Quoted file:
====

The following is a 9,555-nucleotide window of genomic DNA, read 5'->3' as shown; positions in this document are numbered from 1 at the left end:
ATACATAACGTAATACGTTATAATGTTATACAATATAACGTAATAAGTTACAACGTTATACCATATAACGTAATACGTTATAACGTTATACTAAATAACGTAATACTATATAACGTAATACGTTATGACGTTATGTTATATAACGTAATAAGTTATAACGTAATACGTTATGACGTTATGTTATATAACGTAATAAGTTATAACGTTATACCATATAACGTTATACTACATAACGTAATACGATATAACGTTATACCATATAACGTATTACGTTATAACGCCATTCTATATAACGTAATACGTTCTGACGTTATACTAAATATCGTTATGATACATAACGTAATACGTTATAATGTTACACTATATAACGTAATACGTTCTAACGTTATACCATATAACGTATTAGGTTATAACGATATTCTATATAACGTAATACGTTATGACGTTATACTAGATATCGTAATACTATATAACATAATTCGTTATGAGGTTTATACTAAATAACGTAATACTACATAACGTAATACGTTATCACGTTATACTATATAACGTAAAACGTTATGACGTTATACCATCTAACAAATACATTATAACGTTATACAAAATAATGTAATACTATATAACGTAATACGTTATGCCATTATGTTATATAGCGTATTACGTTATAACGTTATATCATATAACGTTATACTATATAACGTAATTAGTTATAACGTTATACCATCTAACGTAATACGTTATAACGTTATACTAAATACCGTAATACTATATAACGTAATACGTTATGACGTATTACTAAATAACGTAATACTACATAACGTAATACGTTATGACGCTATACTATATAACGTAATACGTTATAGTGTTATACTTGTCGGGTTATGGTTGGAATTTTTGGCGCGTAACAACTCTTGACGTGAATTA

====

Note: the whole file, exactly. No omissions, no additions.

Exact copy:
The following is a 9,555-nucleotide window of genomic DNA, read 5'->3' as shown; positions in this document are numbered from 1 at the left end:
ATACATAACGTAATACGTTATAATGTTATACAATATAACGTAATAAGTTACAACGTTATACCATATAACGTAATACGTTATAACGTTATACTAAATAACGTAATACTATATAACGTAATACGTTATGACGTTATGTTATATAACGTAATAAGTTATAACGTAATACGTTATGACGTTATGTTATATAACGTAATAAGTTATAACGTTATACCATATAACGTTATACTACATAACGTAATACGATATAACGTTATACCATATAACGTATTACGTTATAACGCCATTCTATATAACGTAATACGTTCTGACGTTATACTAAATATCGTTATGATACATAACGTAATACGTTATAATGTTACACTATATAACGTAATACGTTCTAACGTTATACCATATAACGTATTAGGTTATAACGATATTCTATATAACGTAATACGTTATGACGTTATACTAGATATCGTAATACTATATAACATAATTCGTTATGAGGTTTATACTAAATAACGTAATACTACATAACGTAATACGTTATCACGTTATACTATATAACGTAAAACGTTATGACGTTATACCATCTAACAAATACATTATAACGTTATACAAAATAATGTAATACTATATAACGTAATACGTTATGCCATTATGTTATATAGCGTATTACGTTATAACGTTATATCATATAACGTTATACTATATAACGTAATTAGTTATAACGTTATACCATCTAACGTAATACGTTATAACGTTATACTAAATACCGTAATACTATATAACGTAATACGTTATGACGTATTACTAAATAACGTAATACTACATAACGTAATACGTTATGACGCTATACTATATAACGTAATACGTTATAGTGTTATACTTGTCGGGTTATGGTTGGAATTTTTGGCGCGTAACAACTCTTGACGTGAATTA